I've conducted enough book discussions in Maine and elsewhere to know the show-up rate can be discouraging in rural areas especially in summer, especially in the evening. Imagine my surprise when more than 20 locals showed up, however, to discuss Stacy Schiff's biography "Cleopatra: A Life" last week in Stonington. What? Not even Shakespeare himself has drawn that many fans to a book gathering in my time of working with Opera House Arts and its annual Shakespeare production.
But this group was ready to rock. Most of the participants read the book or some part of it or were preparing to read it before the production of "Antony and Cleopatra," which opens July 12 at the Stonington Opera House. Many appreciated the impressive details in the biography. Some found them tedious. We grappled with the grey areas that imaginative biographies exist in: What can we really know about Cleopatra since the source material is so scant? What leeway does a biographer have with the facts? Where do fact and fiction meet in a biography?
In the end, however, it was clear that the attraction -- to the book and the play -- was the merging of legend and reality. Who among us didn't imagine walking down the main boulevard of Alexandria in Cleopatra's day or seeing her barge on the Nile or witnessing her unapologetically blatant glory in affairs with two married men? It was Cleopatra who drew this crowd. They wanted to talk about her, think about her, imagine her, exhume her.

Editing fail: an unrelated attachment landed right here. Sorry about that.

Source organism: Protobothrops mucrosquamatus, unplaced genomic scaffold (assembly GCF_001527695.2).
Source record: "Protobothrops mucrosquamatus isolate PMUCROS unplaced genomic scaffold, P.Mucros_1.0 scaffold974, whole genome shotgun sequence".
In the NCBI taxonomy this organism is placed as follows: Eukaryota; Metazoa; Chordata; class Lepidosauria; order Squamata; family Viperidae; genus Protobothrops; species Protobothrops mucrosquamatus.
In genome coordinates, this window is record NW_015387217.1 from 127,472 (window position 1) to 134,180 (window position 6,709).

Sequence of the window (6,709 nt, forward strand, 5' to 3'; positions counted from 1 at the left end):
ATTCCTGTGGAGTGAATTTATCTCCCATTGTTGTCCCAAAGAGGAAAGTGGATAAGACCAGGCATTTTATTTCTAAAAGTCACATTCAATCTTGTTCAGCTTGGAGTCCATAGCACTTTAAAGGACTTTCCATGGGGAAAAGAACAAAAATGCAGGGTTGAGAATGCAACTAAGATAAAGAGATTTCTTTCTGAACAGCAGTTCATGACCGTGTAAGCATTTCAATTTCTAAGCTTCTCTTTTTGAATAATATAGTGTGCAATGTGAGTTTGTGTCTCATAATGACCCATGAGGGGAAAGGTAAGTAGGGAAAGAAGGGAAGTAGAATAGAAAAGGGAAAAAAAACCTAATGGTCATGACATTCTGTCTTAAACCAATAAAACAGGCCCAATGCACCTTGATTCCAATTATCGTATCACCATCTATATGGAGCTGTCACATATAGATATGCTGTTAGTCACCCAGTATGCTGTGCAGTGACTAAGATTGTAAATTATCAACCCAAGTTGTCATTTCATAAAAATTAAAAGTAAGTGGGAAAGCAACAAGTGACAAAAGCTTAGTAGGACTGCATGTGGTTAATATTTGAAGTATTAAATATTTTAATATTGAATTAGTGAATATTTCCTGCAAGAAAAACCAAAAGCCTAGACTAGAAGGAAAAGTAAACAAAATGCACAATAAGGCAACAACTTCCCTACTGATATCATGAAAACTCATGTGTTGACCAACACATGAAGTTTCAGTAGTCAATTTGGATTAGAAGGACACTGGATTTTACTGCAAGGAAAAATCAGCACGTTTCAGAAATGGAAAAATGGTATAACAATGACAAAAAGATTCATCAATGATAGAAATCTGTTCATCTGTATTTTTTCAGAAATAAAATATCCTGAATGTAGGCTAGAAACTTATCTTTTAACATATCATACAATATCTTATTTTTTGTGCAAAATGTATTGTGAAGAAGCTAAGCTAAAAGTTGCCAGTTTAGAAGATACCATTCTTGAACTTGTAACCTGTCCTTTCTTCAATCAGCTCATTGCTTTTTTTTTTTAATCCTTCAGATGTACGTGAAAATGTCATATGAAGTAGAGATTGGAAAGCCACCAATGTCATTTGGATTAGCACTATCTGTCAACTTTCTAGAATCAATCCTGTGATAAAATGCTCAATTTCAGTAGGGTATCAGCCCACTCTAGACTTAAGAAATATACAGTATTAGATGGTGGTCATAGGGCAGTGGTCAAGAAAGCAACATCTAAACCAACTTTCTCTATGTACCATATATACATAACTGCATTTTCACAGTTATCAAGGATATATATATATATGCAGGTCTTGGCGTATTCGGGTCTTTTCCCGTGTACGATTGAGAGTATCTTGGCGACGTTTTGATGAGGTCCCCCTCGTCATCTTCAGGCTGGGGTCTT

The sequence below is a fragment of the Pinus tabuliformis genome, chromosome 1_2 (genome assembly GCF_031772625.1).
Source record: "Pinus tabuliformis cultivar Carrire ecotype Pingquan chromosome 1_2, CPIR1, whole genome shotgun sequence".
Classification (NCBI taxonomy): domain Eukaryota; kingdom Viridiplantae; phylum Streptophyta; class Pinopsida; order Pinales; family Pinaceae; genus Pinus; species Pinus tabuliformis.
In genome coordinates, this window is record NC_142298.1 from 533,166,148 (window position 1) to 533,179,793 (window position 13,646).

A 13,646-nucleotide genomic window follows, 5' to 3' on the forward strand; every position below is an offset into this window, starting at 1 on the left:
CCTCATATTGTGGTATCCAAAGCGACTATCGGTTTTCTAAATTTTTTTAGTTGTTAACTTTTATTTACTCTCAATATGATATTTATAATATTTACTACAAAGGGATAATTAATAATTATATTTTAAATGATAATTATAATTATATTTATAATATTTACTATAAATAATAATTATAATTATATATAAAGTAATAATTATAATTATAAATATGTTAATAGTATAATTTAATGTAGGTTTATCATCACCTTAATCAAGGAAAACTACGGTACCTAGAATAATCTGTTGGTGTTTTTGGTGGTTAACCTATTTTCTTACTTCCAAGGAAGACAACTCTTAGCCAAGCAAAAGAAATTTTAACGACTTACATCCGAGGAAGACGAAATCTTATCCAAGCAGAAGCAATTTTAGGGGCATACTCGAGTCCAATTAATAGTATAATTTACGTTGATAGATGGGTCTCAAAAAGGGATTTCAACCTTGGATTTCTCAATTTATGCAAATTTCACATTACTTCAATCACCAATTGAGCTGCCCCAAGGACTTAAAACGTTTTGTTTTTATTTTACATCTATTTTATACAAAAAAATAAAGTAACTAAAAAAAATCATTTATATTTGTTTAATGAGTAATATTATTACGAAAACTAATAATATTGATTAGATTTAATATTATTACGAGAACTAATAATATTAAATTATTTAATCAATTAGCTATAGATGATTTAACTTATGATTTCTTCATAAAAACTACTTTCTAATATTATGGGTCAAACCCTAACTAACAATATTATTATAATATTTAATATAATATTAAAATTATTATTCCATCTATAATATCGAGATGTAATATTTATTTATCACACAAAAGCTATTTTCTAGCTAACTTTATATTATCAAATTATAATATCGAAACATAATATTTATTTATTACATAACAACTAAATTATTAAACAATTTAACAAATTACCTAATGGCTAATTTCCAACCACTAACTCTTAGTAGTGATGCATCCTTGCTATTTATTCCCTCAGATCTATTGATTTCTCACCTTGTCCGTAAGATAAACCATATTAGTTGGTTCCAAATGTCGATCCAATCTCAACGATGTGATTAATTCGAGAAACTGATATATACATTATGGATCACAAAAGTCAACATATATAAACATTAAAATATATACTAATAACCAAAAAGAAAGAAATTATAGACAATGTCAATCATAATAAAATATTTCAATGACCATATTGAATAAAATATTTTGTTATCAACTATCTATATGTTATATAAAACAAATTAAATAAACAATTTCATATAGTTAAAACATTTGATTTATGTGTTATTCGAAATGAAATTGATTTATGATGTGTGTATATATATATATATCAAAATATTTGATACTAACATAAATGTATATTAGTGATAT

And why? She's a strong woman who lived in a time when a woman could be the richest person in the world, when she could unflinchingly and unquestioned play politics alongside men. And that's not all.
This year's "Antony and Cleopatra" has a superstar, and the book group proved it. Cleopatra is one of the Top Ten Most Famous Women in History -- one ahead of Joan of Arc and second only to Mother Theresa, whom Shakespeare surely would have figured out a way to dramatize had he been born 400 years later. Cleopatra, Joan of Arc, Mother Theresa: There's a lineup for you. They are women who didn't validate barriers, who did't recognize "no" (unless they were the ones saying it) and who changed the world through both action and iconography (or, as we call it today, branding).
It did not escape anyone's notice that most participants in the book discussion were women. (Only two men.) Yes, women are big readers. But they are also -- all these years later -- still looking for role models -- and Cleopatra, though not admired by everyone in our group, is a powerful one when it comes to politics, leadership and -- some might argue -- sexual liberation and strategy. She was a superstar in life. She's a superstar in legend. And I'm pretty confident she's going to be a superstar on the stage at the Stonington Opera House.